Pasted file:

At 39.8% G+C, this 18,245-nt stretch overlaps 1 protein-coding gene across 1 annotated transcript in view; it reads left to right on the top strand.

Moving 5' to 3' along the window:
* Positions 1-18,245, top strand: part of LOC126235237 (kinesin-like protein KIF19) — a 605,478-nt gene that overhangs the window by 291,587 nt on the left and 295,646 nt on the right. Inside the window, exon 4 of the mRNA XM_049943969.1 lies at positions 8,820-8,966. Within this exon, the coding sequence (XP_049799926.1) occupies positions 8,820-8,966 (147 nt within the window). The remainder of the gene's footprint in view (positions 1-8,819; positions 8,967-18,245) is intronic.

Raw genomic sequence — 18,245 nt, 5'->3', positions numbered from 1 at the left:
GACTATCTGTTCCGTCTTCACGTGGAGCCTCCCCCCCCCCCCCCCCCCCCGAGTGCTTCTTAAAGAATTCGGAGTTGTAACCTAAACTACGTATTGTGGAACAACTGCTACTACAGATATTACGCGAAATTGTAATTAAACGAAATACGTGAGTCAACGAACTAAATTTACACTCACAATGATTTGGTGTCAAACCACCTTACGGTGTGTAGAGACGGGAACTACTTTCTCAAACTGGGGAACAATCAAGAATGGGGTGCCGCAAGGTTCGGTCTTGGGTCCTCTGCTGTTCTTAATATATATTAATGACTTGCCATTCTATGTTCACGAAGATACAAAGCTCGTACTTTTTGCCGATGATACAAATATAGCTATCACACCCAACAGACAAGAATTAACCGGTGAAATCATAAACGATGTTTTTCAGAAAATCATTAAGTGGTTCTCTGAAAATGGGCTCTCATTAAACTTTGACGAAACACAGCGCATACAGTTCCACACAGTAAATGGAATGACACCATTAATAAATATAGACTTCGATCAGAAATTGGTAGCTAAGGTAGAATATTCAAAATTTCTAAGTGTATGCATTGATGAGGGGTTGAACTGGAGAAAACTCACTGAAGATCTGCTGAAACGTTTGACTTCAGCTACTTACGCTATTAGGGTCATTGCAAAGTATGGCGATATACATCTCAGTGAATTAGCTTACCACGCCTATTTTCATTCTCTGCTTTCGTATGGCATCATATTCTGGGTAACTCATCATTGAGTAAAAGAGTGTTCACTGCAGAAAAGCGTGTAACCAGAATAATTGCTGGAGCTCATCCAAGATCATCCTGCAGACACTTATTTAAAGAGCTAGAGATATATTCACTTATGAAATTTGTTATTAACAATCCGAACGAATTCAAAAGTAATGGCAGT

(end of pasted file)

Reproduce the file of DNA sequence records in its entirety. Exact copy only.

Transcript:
At 39.8% G+C, this 18,245-nt stretch overlaps 1 protein-coding gene across 1 annotated transcript in view; it reads left to right on the top strand.

Moving 5' to 3' along the window:
* Positions 1-18,245, top strand: part of LOC126235237 (kinesin-like protein KIF19) — a 605,478-nt gene that overhangs the window by 291,587 nt on the left and 295,646 nt on the right. Inside the window, exon 4 of the mRNA XM_049943969.1 lies at positions 8,820-8,966. Within this exon, the coding sequence (XP_049799926.1) occupies positions 8,820-8,966 (147 nt within the window). The remainder of the gene's footprint in view (positions 1-8,819; positions 8,967-18,245) is intronic.

Raw genomic sequence — 18,245 nt, 5'->3', positions numbered from 1 at the left:
GACTATCTGTTCCGTCTTCACGTGGAGCCTCCCCCCCCCCCCCCCCCCCCGAGTGCTTCTTAAAGAATTCGGAGTTGTAACCTAAACTACGTATTGTGGAACAACTGCTACTACAGATATTACGCGAAATTGTAATTAAACGAAATACGTGAGTCAACGAACTAAATTTACACTCACAATGATTTGGTGTCAAACCACCTTACGGTGTGTAGAGACGGGAACTACTTTCTCAAACTGGGGAACAATCAAGAATGGGGTGCCGCAAGGTTCGGTCTTGGGTCCTCTGCTGTTCTTAATATATATTAATGACTTGCCATTCTATGTTCACGAAGATACAAAGCTCGTACTTTTTGCCGATGATACAAATATAGCTATCACACCCAACAGACAAGAATTAACCGGTGAAATCATAAACGATGTTTTTCAGAAAATCATTAAGTGGTTCTCTGAAAATGGGCTCTCATTAAACTTTGACGAAACACAGCGCATACAGTTCCACACAGTAAATGGAATGACACCATTAATAAATATAGACTTCGATCAGAAATTGGTAGCTAAGGTAGAATATTCAAAATTTCTAAGTGTATGCATTGATGAGGGGTTGAACTGGAGAAAACTCACTGAAGATCTGCTGAAACGTTTGACTTCAGCTACTTACGCTATTAGGGTCATTGCAAAGTATGGCGATATACATCTCAGTGAATTAGCTTACCACGCCTATTTTCATTCTCTGCTTTCGTATGGCATCATATTCTGGGTAACTCATCATTGAGTAAAAGAGTGTTCACTGCAGAAAAGCGTGTAACCAGAATAATTGCTGGAGCTCATCCAAGATCATCCTGCAGACACTTATTTAAAGAGCTAGAGATATATTCACTTATGAAATTTGTTATTAACAATCCGAACGAATTCAAAAGTAATGGCAGT